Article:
Imax has signed the biggest deal in the company’s history, hammering out a pact to create 150 additional theaters with Wanda Cinema Line, the cinema exhibition arm of Chinese property to entertainment giant Wanda.
The construction will take place over the next six years. It comes as Imax and other movie companies have become increasingly fixated on China and its burgeoning middle class as a source of growth.
Last year, Imax China debuted on the Hong Kong stock exchange. Imax has a 68% stake in the subsidiary.
Indeed, in some senses, China promises to be an even more critical part of Imax’s business than the United States. With the new deal, Imax will have 742 theaters in the Middle Kingdom, roughly double the number it has domestically.
In China the company is working through a long term plan to convert theaters from deals which are largely sales arrangements to new ones where more revenue is shared. That will make the direction of the Chinese box a more critical component of Imax’s income.
Imax has also seen its share of the Chinese box office increase significantly. And China now generates a third of Imax’s global box office, driven by per screen averages of $325,300 in Greater China during the second quarter of 2016, nearly 50% higher than the $225,900 achieved in North America.
In the first half of this year, however, the Imax China unit saw profitability slow sharply. Box office growth in Imax screens was only 10% compared with China market growth of 21%, reflecting the omission of some key local titles from the Imax theaters. What helped Imax China report 26% revenue growth was similar orders by exhibitors for new screens.
“We’re expanding at a torrid pace,” said Imax CEO Richard Gelfond, adding, “In China people go to regular movies and they go to Imax movies. If they want a first class experience, they go to Imax.”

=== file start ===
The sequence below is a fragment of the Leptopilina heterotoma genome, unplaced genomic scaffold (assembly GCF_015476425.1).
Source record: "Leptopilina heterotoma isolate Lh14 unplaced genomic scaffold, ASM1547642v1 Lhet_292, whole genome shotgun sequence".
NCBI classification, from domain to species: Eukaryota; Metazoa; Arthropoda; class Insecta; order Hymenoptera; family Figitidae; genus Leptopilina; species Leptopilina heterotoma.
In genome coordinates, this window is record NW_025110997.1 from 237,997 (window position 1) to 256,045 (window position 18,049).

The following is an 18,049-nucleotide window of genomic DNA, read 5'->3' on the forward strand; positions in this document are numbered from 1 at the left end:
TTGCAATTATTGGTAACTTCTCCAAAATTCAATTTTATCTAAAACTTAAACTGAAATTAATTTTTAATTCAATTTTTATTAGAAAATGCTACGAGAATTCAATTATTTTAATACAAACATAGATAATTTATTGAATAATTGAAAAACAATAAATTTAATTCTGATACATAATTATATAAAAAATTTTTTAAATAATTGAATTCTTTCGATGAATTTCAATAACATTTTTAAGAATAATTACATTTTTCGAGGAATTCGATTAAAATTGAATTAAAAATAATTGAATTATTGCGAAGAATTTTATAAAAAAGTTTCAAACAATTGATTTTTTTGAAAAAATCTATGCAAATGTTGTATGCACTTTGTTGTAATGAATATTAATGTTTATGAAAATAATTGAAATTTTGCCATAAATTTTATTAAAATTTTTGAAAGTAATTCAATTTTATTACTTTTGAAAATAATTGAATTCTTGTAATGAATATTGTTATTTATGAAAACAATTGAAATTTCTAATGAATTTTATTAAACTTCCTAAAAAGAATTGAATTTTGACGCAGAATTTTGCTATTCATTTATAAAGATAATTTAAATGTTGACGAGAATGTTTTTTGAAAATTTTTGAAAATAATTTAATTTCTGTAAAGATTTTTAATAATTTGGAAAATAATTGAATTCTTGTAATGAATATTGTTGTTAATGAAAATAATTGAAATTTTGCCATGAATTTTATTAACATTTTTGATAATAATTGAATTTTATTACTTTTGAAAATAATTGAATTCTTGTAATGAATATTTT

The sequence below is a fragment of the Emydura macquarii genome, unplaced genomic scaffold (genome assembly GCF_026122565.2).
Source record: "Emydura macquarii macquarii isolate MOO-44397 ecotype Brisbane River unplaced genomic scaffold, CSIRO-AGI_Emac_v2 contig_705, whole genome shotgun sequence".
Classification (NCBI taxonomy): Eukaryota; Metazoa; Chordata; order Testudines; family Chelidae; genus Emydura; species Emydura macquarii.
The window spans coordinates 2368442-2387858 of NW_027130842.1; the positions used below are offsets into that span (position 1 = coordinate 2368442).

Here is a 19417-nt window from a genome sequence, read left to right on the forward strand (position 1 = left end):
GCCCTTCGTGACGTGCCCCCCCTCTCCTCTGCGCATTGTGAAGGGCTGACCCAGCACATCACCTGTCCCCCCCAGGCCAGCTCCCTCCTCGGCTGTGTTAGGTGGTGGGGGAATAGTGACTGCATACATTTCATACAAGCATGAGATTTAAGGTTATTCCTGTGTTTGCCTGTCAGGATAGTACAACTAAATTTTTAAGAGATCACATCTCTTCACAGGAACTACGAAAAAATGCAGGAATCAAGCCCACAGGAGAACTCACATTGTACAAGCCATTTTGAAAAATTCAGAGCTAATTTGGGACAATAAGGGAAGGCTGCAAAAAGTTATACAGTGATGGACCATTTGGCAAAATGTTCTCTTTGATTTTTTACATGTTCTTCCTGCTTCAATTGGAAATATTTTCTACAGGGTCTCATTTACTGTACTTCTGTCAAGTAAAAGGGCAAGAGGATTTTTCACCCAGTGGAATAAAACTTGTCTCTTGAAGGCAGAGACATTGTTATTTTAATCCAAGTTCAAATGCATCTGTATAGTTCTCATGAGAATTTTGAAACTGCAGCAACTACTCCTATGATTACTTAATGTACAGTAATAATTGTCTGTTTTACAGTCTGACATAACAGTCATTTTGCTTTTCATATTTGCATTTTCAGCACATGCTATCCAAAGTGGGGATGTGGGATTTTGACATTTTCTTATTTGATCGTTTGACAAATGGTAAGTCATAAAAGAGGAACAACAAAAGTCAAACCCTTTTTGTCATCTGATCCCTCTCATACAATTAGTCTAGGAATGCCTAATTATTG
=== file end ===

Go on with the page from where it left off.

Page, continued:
In addition to Hollywood films, Imax said it expects to increase the number of local-language Chinese films from eight to 10 in 2015. Other upcoming Imax releases in China include “Star Trek Beyond,” “Fantastic Beasts and Where to Find Them,” and “Doctor Strange.”
The pact with Wanda calls for both companies to share revenues from the new locations. Imax and Wanda have a long-standing relationship dating back to 2007 when Wanda Cinema opened its first Imax theatre in Dongguan, China. The 150 screen deal is in addition to the company’s previous orders for screens. When all are installed, by 2022, Wanda will have 360.
Gelfond said that when Imax first entered the country, studies suggested that the Chinese market could support 90 of its theaters. As incomes have climbed and the country’s moviegoers have grown more enamored with Hollywood blockbusters, those projections have climbed northward. Imax now estimates that China can sustain 1,000 of its theaters.
Unlike in the United States, Imax has grown along with the local market. China has been building new theaters at a rapid clip, something that hasn’t happened stateside in over a decade. That means that domestically, Imax has largely retrofitted theaters. In China, Imax has been able to build its locations as part of freshly constructed movie palaces.
“We’ve grown as quickly as the industry has grown,” said Gelfond. “As people in China have designed the cinema of the future, Imax has been part of it.”
In a separate move Wanda announced that it plans to equip 4,000 of its screens with 3D equipment from Real D. The new projection systems will be installed over the next four years. They will lift Wanda’s Real D screen count to 5,600.